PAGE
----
H.H. the Dalai Lama, the most prominent contemporary figure in Tibetan Buddhism, teaches regularly on a variety of topics ranging from entry level lectures to profound oral commentaries on seminal texts covering subjects such as Wisdom, Compassion, Ethics, Nature of the Mind, Buddhism and Science, and Meditation and Psychotherapy. His office does a great job making the teachings available through its official webcast. Now they are available in a podcast here as MP3 audio files encoded at 64Kbps mono. If you rather see video, check out the “Dalai Lama Video Teachings” podcasts (available in Standard Quality and High Quality).
May 14th, 2009
Episode 40 of 409 episodes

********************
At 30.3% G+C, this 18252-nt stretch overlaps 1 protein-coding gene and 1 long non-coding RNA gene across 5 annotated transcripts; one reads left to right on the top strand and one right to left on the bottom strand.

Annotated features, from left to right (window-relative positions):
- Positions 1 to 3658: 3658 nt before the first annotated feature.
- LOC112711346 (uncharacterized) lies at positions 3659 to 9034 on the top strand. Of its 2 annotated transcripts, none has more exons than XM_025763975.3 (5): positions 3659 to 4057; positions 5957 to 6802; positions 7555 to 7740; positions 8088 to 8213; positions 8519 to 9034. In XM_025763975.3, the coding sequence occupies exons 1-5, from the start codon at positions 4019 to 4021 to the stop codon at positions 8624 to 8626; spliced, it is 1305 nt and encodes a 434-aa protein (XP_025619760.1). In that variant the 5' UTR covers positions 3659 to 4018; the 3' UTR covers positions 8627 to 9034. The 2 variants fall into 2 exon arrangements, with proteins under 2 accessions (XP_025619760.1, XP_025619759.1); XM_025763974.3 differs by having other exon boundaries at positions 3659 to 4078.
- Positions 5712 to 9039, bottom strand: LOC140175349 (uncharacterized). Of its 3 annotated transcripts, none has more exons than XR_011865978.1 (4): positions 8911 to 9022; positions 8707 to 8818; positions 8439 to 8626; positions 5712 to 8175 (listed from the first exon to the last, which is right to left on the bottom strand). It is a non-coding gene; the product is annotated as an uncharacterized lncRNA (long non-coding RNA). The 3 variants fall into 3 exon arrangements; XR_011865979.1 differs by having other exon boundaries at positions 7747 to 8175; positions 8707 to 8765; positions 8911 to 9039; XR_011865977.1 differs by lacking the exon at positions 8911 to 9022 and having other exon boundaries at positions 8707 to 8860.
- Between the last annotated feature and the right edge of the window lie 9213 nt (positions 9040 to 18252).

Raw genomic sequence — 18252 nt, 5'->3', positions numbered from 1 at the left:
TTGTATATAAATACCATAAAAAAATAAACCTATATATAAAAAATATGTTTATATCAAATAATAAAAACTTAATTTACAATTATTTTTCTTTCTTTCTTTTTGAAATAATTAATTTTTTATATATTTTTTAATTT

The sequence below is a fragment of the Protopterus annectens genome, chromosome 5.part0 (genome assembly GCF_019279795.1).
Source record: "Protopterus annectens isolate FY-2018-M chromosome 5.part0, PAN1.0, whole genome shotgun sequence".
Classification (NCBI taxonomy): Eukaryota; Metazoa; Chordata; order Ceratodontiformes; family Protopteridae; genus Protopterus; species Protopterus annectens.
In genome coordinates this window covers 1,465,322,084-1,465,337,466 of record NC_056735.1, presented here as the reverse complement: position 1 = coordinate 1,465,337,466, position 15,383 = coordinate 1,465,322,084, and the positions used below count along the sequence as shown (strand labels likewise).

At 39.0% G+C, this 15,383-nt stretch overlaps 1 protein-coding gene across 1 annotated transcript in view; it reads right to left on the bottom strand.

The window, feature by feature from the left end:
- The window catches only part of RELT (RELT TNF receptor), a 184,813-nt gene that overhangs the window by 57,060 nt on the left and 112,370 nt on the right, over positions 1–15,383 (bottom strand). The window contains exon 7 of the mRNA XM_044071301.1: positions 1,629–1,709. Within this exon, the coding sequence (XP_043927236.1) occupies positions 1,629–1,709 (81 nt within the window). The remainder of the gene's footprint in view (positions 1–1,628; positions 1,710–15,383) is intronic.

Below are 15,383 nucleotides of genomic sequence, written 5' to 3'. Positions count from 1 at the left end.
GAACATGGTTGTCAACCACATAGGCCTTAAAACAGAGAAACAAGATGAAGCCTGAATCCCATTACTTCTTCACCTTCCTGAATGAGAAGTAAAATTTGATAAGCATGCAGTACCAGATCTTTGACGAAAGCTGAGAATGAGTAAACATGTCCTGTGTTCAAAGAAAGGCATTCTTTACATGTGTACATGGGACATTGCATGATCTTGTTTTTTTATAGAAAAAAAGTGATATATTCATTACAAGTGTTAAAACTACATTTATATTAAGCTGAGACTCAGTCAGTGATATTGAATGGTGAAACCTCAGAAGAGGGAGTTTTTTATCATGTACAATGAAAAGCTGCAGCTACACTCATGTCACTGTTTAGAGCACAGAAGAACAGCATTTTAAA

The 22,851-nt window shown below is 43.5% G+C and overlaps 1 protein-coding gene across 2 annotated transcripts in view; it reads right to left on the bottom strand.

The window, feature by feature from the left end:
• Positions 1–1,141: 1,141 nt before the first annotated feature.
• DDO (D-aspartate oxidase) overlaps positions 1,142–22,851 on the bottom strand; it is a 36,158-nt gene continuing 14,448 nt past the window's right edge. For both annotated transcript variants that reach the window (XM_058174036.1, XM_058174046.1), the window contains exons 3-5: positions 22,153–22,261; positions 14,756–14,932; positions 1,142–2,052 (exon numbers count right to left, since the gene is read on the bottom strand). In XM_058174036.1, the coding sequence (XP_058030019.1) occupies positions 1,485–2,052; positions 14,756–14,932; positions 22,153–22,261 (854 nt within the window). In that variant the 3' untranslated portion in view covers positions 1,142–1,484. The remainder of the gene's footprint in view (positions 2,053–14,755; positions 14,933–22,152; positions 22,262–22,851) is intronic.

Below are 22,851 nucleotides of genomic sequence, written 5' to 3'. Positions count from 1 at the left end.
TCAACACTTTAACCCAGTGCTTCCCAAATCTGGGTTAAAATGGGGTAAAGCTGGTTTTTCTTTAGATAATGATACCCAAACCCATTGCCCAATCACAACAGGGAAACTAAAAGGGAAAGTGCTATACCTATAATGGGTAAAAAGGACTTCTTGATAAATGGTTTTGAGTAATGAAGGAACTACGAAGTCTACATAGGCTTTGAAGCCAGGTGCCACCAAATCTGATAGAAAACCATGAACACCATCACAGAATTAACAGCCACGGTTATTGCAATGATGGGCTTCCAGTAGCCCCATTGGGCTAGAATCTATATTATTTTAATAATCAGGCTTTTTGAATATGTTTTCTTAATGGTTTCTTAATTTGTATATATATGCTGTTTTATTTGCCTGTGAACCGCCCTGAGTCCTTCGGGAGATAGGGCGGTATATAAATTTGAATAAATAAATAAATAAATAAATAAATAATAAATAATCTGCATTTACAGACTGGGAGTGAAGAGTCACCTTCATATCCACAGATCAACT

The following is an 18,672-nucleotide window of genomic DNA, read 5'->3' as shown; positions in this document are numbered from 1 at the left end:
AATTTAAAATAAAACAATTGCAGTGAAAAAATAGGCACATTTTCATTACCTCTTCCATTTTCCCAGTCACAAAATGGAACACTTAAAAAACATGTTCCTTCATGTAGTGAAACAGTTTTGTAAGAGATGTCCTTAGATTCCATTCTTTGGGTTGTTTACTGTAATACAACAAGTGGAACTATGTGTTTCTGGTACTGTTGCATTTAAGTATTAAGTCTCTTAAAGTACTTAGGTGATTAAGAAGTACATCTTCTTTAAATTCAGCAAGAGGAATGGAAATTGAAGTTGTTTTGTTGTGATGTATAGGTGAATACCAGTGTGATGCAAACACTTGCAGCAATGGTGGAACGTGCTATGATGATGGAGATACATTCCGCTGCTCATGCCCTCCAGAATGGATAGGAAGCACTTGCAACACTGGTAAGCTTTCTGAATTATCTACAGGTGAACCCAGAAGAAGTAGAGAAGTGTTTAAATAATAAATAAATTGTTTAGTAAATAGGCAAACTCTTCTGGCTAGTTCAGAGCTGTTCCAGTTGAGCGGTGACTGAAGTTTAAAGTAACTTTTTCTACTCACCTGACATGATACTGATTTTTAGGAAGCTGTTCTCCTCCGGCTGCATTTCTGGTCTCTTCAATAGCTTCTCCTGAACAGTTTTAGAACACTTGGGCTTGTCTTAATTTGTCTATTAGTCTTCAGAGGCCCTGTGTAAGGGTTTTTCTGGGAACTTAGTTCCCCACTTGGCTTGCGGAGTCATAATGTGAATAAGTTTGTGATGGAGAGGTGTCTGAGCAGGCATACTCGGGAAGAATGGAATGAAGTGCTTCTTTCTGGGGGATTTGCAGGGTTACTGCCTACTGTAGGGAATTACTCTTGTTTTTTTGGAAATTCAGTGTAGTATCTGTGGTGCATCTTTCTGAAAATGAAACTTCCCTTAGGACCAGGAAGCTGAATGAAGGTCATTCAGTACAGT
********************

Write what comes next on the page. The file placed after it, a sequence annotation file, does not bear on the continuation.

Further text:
The Bodhisattva’s practice is to analyse your faults and then discard them. Observe your speech to ensure you don’t say anything offensive. As Atisha remarked, “In company examine your words; alone examine your mind.” When afflictions and disturbing emotions arise, apply a remedy, otherwise they will multiply and become too powerful to counter. Put the fire out while it is small. To read and reflect on the 37 Practices of a Bodhisattva now and then is very beneficial. The wisdom chapter of the Guide is derived from the writings of Nagarjuna, Aryadeva and Chandrakirti, in addition to the collection of the Perfection of Wisdom Sutras. The selflessness of phenomena is explained in relation to the four close placements of mindfulness. The body is viewed as unclean and impermanent. Feelings are viewed as momentary and unreliable. The mind is viewed as impermanent and therefore not the self, and phenomena comprising all mental factors are viewed as selfless. Each of the parts comprising the self is unfindable in terms of intrinsic existence, and yet to say they do not exist would be a mistake too. Dependent on other factors and conditions, they are completely devoid of any independent nature, despite appearing so clearly and solidly. We conclude that they appear as mere designations of the mind. Convinced that there is no intrinsic existence is how we meditate on emptiness. Grasping at solid things is why we suffer. Reflecting on how all other beings do the same we generate compassion. His Holiness concludes the teachings with a tantric initiation and the comment that emptiness in the tantras is the same as that presented in the sutras. What is different, however, is the mind that understands it. Tantra employs the innate or primordial mind, not the ordinary mind, so we have to let the innate mind manifest and tantra provides various ways to do so.